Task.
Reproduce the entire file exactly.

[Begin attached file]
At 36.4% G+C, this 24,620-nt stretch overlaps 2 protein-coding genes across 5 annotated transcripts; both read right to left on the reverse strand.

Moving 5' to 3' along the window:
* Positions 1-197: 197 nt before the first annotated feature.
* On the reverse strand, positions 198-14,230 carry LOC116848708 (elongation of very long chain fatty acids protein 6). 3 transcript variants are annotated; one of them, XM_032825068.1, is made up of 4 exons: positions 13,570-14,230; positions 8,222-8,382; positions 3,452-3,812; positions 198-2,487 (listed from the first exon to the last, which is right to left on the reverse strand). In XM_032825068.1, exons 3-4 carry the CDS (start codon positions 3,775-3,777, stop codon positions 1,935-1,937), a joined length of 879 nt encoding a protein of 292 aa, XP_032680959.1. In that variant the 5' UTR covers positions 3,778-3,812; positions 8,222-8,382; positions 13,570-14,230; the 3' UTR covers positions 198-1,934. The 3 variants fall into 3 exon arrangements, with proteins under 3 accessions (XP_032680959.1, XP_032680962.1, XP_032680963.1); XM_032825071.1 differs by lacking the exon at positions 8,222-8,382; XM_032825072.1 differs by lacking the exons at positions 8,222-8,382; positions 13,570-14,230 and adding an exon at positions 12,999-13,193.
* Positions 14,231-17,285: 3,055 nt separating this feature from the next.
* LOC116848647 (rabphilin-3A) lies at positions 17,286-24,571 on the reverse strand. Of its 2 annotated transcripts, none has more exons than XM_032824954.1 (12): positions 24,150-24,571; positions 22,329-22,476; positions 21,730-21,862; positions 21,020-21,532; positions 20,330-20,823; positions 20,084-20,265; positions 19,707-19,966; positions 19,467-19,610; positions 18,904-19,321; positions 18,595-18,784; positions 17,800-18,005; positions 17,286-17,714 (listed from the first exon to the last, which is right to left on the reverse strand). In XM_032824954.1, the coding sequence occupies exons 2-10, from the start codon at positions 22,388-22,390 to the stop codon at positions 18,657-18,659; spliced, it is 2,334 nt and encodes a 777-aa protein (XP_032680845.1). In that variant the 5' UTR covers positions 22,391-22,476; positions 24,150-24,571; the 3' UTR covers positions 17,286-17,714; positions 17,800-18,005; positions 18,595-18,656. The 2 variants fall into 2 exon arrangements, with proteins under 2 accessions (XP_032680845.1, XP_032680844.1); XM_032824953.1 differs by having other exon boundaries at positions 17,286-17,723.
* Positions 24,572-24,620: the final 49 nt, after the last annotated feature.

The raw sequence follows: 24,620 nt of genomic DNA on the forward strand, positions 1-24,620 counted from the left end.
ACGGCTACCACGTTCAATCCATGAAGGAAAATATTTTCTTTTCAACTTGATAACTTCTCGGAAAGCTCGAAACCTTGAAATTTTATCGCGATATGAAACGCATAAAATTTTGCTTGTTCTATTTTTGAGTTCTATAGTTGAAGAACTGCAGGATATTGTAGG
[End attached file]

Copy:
At 36.4% G+C, this 24,620-nt stretch overlaps 2 protein-coding genes across 5 annotated transcripts; both read right to left on the reverse strand.

Moving 5' to 3' along the window:
* Positions 1-197: 197 nt before the first annotated feature.
* On the reverse strand, positions 198-14,230 carry LOC116848708 (elongation of very long chain fatty acids protein 6). 3 transcript variants are annotated; one of them, XM_032825068.1, is made up of 4 exons: positions 13,570-14,230; positions 8,222-8,382; positions 3,452-3,812; positions 198-2,487 (listed from the first exon to the last, which is right to left on the reverse strand). In XM_032825068.1, exons 3-4 carry the CDS (start codon positions 3,775-3,777, stop codon positions 1,935-1,937), a joined length of 879 nt encoding a protein of 292 aa, XP_032680959.1. In that variant the 5' UTR covers positions 3,778-3,812; positions 8,222-8,382; positions 13,570-14,230; the 3' UTR covers positions 198-1,934. The 3 variants fall into 3 exon arrangements, with proteins under 3 accessions (XP_032680959.1, XP_032680962.1, XP_032680963.1); XM_032825071.1 differs by lacking the exon at positions 8,222-8,382; XM_032825072.1 differs by lacking the exons at positions 8,222-8,382; positions 13,570-14,230 and adding an exon at positions 12,999-13,193.
* Positions 14,231-17,285: 3,055 nt separating this feature from the next.
* LOC116848647 (rabphilin-3A) lies at positions 17,286-24,571 on the reverse strand. Of its 2 annotated transcripts, none has more exons than XM_032824954.1 (12): positions 24,150-24,571; positions 22,329-22,476; positions 21,730-21,862; positions 21,020-21,532; positions 20,330-20,823; positions 20,084-20,265; positions 19,707-19,966; positions 19,467-19,610; positions 18,904-19,321; positions 18,595-18,784; positions 17,800-18,005; positions 17,286-17,714 (listed from the first exon to the last, which is right to left on the reverse strand). In XM_032824954.1, the coding sequence occupies exons 2-10, from the start codon at positions 22,388-22,390 to the stop codon at positions 18,657-18,659; spliced, it is 2,334 nt and encodes a 777-aa protein (XP_032680845.1). In that variant the 5' UTR covers positions 22,391-22,476; positions 24,150-24,571; the 3' UTR covers positions 17,286-17,714; positions 17,800-18,005; positions 18,595-18,656. The 2 variants fall into 2 exon arrangements, with proteins under 2 accessions (XP_032680845.1, XP_032680844.1); XM_032824953.1 differs by having other exon boundaries at positions 17,286-17,723.
* Positions 24,572-24,620: the final 49 nt, after the last annotated feature.

The raw sequence follows: 24,620 nt of genomic DNA on the forward strand, positions 1-24,620 counted from the left end.
ACGGCTACCACGTTCAATCCATGAAGGAAAATATTTTCTTTTCAACTTGATAACTTCTCGGAAAGCTCGAAACCTTGAAATTTTATCGCGATATGAAACGCATAAAATTTTGCTTGTTCTATTTTTGAGTTCTATAGTTGAAGAACTGCAGGATATTGTAGG